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French farmer on trial for aiding Eritrean migrants
French prosecutors have called for an eight-month suspended sentence for a farmer who helped undocumented migrants enter the country and find shelter. Cédric Herrou told the court on Wednesday he assisted dozens of Africans because "it had to be done".
"What I'm doing is not a sacrifice, it's an honour," Herrou, 37, told a crowd of about 300 suppoters before his trial in Nice opened.
Herrou, who farms olivs and eggs in the Roya Valley near the Italian border, is one of three people in the area to appear in court recently for illegally assisting migrants travelling up through Europe after crossing the Mediterranean in unseaworthy boats.
Herrou's is not the only such case
In October a researcher at the University of Nice, Sophia Antipolis, was tried for giving a lift to three Eritrean women shortly after their arrival from Italy.
Prosecutors called for a six-month suspended sentence.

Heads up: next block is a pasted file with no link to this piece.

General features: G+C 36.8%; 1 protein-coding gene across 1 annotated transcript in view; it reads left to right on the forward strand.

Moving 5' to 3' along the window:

The ruling in her case is expected on Friday.
In December a 73-year-old academic, also living in the area, was fined 1,500 euros for a similar gesture.
Herrou claimed he was picking up the slack for "a state that put borders in place and is absolutely not managing the consequences".
He has been outspoken in his criticism of France's response to the migrant crisis, accusing the police of detaining thousands of minors and dumping them back across the border in Italy.
He is being prosecuted for housing 50 Eritreans in a former holiday camp for employees of the SNCF rail company and their families in October 2016.
Local right-wing politicians slammed the move and police cleared the building after three days.
He was also arrested in August for transporting eight Eritreans but the case was dropped.
Public prosecutor Jean-Michel Prêtre called for Herrou to be given an eight-month suspended term, for his vehicle to be confiscated and for his driving licence to be restricted to driving only for professional use.
He accused Herrou of using the court as a "political platform" to justify his acts.
"We find ourselves in the situation of an intentional trial, the product of a media strategy designed to showcase a cause," Prêtre said. "It's not the job of the judicial system to change law and it's not its job to give lessons in diplomacy to such-and-such a country."
A verdict is to be announced on 10 February.